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The lands which had been the Babylonian or Chaldean empire, now became
the empire of Persia; and over these Darius was the king. King Darius
gave to Daniel, who was now a very old man, a high place in honor and in
power. Among all the rulers over the land, Daniel stood first, for the
king saw that he was wise and able to rule. This made the other princes
and rulers very jealous, and they tried to find something evil in
Daniel, so that they could speak to the king against him.

These men saw that three times every day Daniel went to his room and
opened the window that was toward the city of Jerusalem, and looking
toward Jerusalem, made his prayer to God. Jerusalem was at that time in
ruins, and the Temple was no longer standing; but Daniel prayed three
times each day with his face toward the place where the house of God had
once stood, although it was many hundreds of miles away.

These nobles thought that in Daniel’s prayers they could find a chance
to do him harm, and perhaps cause him to be put to death. They came to
King Darius, and said to him:

“All the rulers have agreed together to have a law made that for thirty
days no one shall ask anything of any god or of any man, except from
you, O king; and that if any one shall pray to any god, or shall ask
anything from any man during the thirty days, except from you, O king,
he shall be thrown into the den where the lions are kept. Now, O king,
make the law, and sign the writing, so that it cannot be changed, for no
law among the Medes and the Persians can be altered.”

The king was not a wise man; and being foolish and vain, he was pleased
with this law which would set him even above the gods. So without asking
Daniel’s advice, he signed the writing; and the law was made, and the
word was sent out through the kingdom, that for thirty days no one
should pray to any god.

Daniel knew that the law had been made, but every day he went to his
room three times, and opened the window that looked toward Jerusalem,
and offered his prayers to the Lord, just as he had prayed in other
times. These rulers were watching near by, and they saw Daniel kneeling
in prayer to God. Then they came to the king, and said:

“O King Darius, have you not made a law, that if any one in thirty days
offers a prayer, he shall be thrown into the den of lions?”

“It is true,” said the king. “The law has been made, and it must

They said to the king: “There is one man who does not obey the law which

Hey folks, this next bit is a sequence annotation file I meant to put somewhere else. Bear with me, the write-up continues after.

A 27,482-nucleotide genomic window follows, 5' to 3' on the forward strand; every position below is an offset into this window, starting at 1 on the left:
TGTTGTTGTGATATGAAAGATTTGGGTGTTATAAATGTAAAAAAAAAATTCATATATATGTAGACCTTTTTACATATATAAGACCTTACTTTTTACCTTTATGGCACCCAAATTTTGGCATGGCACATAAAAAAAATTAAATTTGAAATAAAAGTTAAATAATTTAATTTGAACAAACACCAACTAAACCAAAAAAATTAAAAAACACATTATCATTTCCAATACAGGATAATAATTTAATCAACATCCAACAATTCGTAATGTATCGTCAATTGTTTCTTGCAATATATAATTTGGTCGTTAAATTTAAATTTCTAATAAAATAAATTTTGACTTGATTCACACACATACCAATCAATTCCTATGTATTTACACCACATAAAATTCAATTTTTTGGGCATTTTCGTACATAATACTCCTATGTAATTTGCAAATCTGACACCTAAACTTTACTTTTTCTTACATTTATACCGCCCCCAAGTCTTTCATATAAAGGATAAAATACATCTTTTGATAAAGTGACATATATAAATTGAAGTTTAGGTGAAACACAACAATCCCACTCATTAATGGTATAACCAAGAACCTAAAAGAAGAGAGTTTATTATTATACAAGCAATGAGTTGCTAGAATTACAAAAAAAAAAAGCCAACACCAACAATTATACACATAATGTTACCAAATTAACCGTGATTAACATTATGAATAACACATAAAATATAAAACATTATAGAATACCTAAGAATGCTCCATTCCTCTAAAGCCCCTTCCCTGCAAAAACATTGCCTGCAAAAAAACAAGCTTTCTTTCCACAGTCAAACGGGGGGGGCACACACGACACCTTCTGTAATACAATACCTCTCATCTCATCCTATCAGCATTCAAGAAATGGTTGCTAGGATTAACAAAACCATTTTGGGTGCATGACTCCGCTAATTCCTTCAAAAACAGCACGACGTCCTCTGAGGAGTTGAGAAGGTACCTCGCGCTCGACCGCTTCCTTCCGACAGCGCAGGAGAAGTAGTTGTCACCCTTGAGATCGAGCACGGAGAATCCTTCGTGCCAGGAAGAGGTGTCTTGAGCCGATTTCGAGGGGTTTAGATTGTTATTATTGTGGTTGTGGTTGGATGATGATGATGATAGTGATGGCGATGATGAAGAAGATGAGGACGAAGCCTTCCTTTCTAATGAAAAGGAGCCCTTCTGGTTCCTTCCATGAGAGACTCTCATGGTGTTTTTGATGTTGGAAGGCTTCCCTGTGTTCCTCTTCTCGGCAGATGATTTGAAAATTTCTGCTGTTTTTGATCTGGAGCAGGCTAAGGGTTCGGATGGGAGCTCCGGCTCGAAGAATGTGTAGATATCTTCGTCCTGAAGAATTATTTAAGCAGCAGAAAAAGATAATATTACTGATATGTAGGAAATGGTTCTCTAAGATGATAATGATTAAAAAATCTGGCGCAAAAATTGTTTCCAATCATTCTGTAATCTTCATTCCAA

you have made. It is that Daniel, one of the captive Jews. Every day
Daniel prays to his God three times, just as he did before you signed
the writing of the law.”

Then the king was very sorry for what he had done, for he loved Daniel,
and knew that no one could take his place in the kingdom. All day, until
the sun went down, he tried in vain to find some way to save Daniel’s
life; but when evening came, these men again told him of the law that he
had made, and said to him that it must be kept. Very unwillingly the
king sent for Daniel, and gave an order that he should be thrown into
the den of lions. He said to Daniel: “Perhaps your God, whom you serve
so faithfully, will save you from the lions.”

They led Daniel to the mouth of the pit where the lions were kept, and
they threw him in; and over the mouth they placed a stone; and the king
sealed it with his own seal, and with the seals of his nobles; so that
no one might take away the stone and let Daniel out of the den.

Then the king went again to his palace; but that night he was so sad
that he could not eat, nor did he listen to music as he was used to
listen. He could not sleep, for all through the night he was thinking of
Daniel. Very early in the morning he rose up from his bed and went in
haste to the den of lions. He broke the seal and took away the stone,
and in a voice full of sorrow he called out, scarcely hoping to have an

“O Daniel, servant of the living God, has your God been able to save you
from the lions?”

And out of the darkness in the den came the voice of Daniel, saying:

“O king, may you live forever! My God has sent his angel and has shut
the mouths of the lions. They have not hurt me, because my God saw that
I had done no wrong. And I have done no wrong toward you, O king!”

[Illustration: DANIEL’S ANSWER TO THE KING–“Then said Daniel unto
the King, O King, live forever. My God hath sent his angel, and hath
shut the lions’ mouths, that they have not hurt me.”–(Daniel 6:

Then the king was glad. He gave to his servants orders to take Daniel
out of the den. Daniel was brought out safe and without harm, because
he had trusted fully in the Lord God. Then by the king’s command, they
brought those men who had spoken against Daniel, and with them their
wives and their children, for the king was exceedingly angry with them.
They were all thrown into the den, and the hungry lions leaped upon
them, and tore them in pieces, so soon as they fell upon the floor of
the den.

After this king Darius wrote to all the lands and the peoples in the
many kingdoms under his rule:

“May peace be given to you all abundantly! I make a law that everywhere
among my kingdoms men fear and worship the Lord God of Daniel; for he is
the living God, above all other gods, who only can save men.”

And Daniel stood beside king Darius until the end of his reign, and
afterward while Cyrus the Persian was king over all the lands.

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